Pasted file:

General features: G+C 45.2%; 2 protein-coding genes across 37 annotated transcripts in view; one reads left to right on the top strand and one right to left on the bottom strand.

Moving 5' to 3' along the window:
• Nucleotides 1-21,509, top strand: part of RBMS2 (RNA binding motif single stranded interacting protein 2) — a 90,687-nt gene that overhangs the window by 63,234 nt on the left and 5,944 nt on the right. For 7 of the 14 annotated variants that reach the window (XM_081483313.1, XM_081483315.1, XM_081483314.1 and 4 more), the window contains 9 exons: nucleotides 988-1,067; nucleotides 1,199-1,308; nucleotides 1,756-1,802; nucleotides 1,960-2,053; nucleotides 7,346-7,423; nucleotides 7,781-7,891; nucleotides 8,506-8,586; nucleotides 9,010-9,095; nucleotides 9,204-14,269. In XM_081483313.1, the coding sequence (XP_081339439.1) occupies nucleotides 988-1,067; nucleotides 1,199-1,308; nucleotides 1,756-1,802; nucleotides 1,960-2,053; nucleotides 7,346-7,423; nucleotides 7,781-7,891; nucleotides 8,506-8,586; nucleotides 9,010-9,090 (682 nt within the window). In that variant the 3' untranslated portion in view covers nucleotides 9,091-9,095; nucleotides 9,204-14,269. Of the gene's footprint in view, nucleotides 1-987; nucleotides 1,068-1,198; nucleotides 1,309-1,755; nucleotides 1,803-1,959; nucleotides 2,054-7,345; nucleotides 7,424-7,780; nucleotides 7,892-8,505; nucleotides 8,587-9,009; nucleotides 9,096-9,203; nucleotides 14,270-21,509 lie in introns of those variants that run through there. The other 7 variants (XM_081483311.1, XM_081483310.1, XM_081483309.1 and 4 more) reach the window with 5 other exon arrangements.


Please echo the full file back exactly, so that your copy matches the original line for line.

General features: G+C 45.2%; 2 protein-coding genes across 37 annotated transcripts in view; one reads left to right on the top strand and one right to left on the bottom strand.

Moving 5' to 3' along the window:
• Nucleotides 1-21,509, top strand: part of RBMS2 (RNA binding motif single stranded interacting protein 2) — a 90,687-nt gene that overhangs the window by 63,234 nt on the left and 5,944 nt on the right. For 7 of the 14 annotated variants that reach the window (XM_081483313.1, XM_081483315.1, XM_081483314.1 and 4 more), the window contains 9 exons: nucleotides 988-1,067; nucleotides 1,199-1,308; nucleotides 1,756-1,802; nucleotides 1,960-2,053; nucleotides 7,346-7,423; nucleotides 7,781-7,891; nucleotides 8,506-8,586; nucleotides 9,010-9,095; nucleotides 9,204-14,269. In XM_081483313.1, the coding sequence (XP_081339439.1) occupies nucleotides 988-1,067; nucleotides 1,199-1,308; nucleotides 1,756-1,802; nucleotides 1,960-2,053; nucleotides 7,346-7,423; nucleotides 7,781-7,891; nucleotides 8,506-8,586; nucleotides 9,010-9,090 (682 nt within the window). In that variant the 3' untranslated portion in view covers nucleotides 9,091-9,095; nucleotides 9,204-14,269. Of the gene's footprint in view, nucleotides 1-987; nucleotides 1,068-1,198; nucleotides 1,309-1,755; nucleotides 1,803-1,959; nucleotides 2,054-7,345; nucleotides 7,424-7,780; nucleotides 7,892-8,505; nucleotides 8,587-9,009; nucleotides 9,096-9,203; nucleotides 14,270-21,509 lie in introns of those variants that run through there. The other 7 variants (XM_081483311.1, XM_081483310.1, XM_081483309.1 and 4 more) reach the window with 5 other exon arrangements.